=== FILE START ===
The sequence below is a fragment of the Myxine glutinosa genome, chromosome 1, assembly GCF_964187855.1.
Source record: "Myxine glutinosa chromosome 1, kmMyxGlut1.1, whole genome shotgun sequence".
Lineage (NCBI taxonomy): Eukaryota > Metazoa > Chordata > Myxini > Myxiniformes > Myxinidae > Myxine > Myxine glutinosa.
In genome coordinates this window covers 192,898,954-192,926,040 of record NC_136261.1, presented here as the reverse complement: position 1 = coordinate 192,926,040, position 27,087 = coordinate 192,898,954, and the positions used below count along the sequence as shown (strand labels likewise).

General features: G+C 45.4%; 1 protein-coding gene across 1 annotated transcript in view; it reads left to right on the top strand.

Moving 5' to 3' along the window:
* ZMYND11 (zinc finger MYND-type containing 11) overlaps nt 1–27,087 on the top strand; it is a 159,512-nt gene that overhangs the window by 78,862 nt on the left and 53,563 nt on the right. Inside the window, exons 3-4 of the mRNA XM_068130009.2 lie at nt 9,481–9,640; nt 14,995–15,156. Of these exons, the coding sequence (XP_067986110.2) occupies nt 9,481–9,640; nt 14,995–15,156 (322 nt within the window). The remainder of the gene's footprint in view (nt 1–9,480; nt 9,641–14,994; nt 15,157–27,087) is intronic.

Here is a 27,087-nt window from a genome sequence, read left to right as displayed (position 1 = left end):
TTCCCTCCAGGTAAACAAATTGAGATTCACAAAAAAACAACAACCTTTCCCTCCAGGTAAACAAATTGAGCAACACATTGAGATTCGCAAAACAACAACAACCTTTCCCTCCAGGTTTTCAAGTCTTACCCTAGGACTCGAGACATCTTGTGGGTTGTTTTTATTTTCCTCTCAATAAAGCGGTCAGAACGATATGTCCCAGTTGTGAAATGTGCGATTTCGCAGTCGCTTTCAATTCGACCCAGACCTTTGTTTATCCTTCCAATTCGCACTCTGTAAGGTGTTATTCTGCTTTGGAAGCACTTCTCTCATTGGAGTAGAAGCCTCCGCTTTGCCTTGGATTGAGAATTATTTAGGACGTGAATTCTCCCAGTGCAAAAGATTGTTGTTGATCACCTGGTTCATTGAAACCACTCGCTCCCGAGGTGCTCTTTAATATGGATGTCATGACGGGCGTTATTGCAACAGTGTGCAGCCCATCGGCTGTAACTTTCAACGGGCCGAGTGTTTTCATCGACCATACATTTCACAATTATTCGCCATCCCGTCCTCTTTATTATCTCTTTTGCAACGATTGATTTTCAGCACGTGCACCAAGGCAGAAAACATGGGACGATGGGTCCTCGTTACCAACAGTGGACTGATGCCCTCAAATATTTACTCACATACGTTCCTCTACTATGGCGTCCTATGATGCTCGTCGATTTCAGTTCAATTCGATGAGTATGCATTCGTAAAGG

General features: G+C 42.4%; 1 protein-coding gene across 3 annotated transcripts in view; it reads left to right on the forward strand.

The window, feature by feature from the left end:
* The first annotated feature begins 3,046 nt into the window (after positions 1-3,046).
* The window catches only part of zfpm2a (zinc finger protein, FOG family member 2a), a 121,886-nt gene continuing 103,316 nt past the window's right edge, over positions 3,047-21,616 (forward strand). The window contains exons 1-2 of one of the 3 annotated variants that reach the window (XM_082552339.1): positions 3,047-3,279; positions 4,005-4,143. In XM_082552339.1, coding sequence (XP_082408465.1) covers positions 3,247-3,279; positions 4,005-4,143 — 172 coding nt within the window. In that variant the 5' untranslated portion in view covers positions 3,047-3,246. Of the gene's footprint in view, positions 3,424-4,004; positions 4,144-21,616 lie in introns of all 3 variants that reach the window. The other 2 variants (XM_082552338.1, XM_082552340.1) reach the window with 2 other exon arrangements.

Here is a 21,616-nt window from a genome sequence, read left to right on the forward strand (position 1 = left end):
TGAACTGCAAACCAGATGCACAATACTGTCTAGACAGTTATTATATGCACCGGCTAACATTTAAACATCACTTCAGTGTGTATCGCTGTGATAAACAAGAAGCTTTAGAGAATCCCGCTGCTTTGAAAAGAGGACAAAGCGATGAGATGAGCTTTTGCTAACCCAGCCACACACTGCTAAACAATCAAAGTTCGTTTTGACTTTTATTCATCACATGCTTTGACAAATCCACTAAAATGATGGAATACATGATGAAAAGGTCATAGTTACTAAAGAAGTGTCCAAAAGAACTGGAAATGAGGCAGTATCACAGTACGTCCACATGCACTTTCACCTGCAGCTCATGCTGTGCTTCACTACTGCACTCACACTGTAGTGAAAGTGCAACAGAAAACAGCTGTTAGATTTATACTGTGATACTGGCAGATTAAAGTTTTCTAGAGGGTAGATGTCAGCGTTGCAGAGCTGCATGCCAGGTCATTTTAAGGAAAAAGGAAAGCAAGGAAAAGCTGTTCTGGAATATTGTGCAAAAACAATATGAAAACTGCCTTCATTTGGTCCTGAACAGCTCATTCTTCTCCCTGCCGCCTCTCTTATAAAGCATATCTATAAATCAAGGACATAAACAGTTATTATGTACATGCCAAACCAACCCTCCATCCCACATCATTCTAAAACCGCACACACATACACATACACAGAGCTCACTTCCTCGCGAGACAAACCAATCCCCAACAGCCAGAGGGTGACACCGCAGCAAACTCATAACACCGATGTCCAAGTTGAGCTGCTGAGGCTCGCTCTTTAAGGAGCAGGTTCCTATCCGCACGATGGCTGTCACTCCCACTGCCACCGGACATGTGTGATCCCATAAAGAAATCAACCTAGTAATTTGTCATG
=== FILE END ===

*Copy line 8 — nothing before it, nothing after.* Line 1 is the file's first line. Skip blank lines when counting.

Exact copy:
Here is a 27,087-nt window from a genome sequence, read left to right as displayed (position 1 = left end):